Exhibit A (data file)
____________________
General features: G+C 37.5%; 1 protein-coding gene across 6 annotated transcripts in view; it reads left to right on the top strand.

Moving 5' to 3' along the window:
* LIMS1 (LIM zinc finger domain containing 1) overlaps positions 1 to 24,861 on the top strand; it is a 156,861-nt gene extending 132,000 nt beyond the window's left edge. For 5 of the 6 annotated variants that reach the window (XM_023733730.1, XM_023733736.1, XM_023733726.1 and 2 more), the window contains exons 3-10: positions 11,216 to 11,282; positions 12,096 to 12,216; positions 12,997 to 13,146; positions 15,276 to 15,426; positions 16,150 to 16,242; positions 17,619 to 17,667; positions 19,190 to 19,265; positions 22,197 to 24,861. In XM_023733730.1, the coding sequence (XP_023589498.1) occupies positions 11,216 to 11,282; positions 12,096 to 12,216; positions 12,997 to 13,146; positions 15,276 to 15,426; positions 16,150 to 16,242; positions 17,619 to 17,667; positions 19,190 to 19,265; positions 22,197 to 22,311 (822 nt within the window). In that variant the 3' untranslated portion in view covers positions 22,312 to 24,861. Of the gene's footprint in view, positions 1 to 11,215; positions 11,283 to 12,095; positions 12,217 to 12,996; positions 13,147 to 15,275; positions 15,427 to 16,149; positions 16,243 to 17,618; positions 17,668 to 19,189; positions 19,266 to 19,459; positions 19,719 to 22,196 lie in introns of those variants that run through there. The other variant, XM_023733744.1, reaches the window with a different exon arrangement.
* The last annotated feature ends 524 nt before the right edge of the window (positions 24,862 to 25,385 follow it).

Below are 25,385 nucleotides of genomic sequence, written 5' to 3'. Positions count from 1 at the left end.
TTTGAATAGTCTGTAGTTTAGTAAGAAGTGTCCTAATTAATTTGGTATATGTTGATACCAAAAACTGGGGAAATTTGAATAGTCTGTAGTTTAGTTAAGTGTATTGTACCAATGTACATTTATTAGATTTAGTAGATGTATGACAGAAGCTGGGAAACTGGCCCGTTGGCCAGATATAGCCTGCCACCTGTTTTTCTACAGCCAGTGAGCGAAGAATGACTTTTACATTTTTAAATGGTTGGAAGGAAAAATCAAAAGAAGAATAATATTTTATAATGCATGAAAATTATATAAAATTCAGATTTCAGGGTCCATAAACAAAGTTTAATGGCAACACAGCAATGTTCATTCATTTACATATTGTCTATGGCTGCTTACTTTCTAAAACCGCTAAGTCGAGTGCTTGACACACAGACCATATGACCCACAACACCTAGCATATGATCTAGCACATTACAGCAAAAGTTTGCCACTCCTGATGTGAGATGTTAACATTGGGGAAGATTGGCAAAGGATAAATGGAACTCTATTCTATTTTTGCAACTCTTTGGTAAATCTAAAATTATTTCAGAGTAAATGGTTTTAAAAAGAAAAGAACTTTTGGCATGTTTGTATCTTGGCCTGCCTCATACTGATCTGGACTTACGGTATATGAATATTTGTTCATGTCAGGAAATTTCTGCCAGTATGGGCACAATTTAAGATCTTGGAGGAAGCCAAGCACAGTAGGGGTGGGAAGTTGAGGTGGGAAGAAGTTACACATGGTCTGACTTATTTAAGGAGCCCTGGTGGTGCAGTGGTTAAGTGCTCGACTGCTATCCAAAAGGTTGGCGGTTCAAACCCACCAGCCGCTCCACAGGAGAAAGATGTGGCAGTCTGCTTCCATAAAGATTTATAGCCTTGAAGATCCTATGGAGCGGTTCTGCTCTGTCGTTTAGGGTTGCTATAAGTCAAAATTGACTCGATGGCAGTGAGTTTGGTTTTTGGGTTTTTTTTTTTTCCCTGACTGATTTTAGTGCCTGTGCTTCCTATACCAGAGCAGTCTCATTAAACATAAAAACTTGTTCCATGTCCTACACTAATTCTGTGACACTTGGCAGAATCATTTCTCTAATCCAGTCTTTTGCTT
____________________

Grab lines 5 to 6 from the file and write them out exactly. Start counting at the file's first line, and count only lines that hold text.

Below are 25,385 nucleotides of genomic sequence, written 5' to 3'. Positions count from 1 at the left end.
TTTGAATAGTCTGTAGTTTAGTAAGAAGTGTCCTAATTAATTTGGTATATGTTGATACCAAAAACTGGGGAAATTTGAATAGTCTGTAGTTTAGTTAAGTGTATTGTACCAATGTACATTTATTAGATTTAGTAGATGTATGACAGAAGCTGGGAAACTGGCCCGTTGGCCAGATATAGCCTGCCACCTGTTTTTCTACAGCCAGTGAGCGAAGAATGACTTTTACATTTTTAAATGGTTGGAAGGAAAAATCAAAAGAAGAATAATATTTTATAATGCATGAAAATTATATAAAATTCAGATTTCAGGGTCCATAAACAAAGTTTAATGGCAACACAGCAATGTTCATTCATTTACATATTGTCTATGGCTGCTTACTTTCTAAAACCGCTAAGTCGAGTGCTTGACACACAGACCATATGACCCACAACACCTAGCATATGATCTAGCACATTACAGCAAAAGTTTGCCACTCCTGATGTGAGATGTTAACATTGGGGAAGATTGGCAAAGGATAAATGGAACTCTATTCTATTTTTGCAACTCTTTGGTAAATCTAAAATTATTTCAGAGTAAATGGTTTTAAAAAGAAAAGAACTTTTGGCATGTTTGTATCTTGGCCTGCCTCATACTGATCTGGACTTACGGTATATGAATATTTGTTCATGTCAGGAAATTTCTGCCAGTATGGGCACAATTTAAGATCTTGGAGGAAGCCAAGCACAGTAGGGGTGGGAAGTTGAGGTGGGAAGAAGTTACACATGGTCTGACTTATTTAAGGAGCCCTGGTGGTGCAGTGGTTAAGTGCTCGACTGCTATCCAAAAGGTTGGCGGTTCAAACCCACCAGCCGCTCCACAGGAGAAAGATGTGGCAGTCTGCTTCCATAAAGATTTATAGCCTTGAAGATCCTATGGAGCGGTTCTGCTCTGTCGTTTAGGGTTGCTATAAGTCAAAATTGACTCGATGGCAGTGAGTTTGGTTTTTGGGTTTTTTTTTTTTCCCTGACTGATTTTAGTGCCTGTGCTTCCTATACCAGAGCAGTCTCATTAAACATAAAAACTTGTTCCATGTCCTACACTAATTCTGTGACACTTGGCAGAATCATTTCTCTAATCCAGTCTTTTGCTT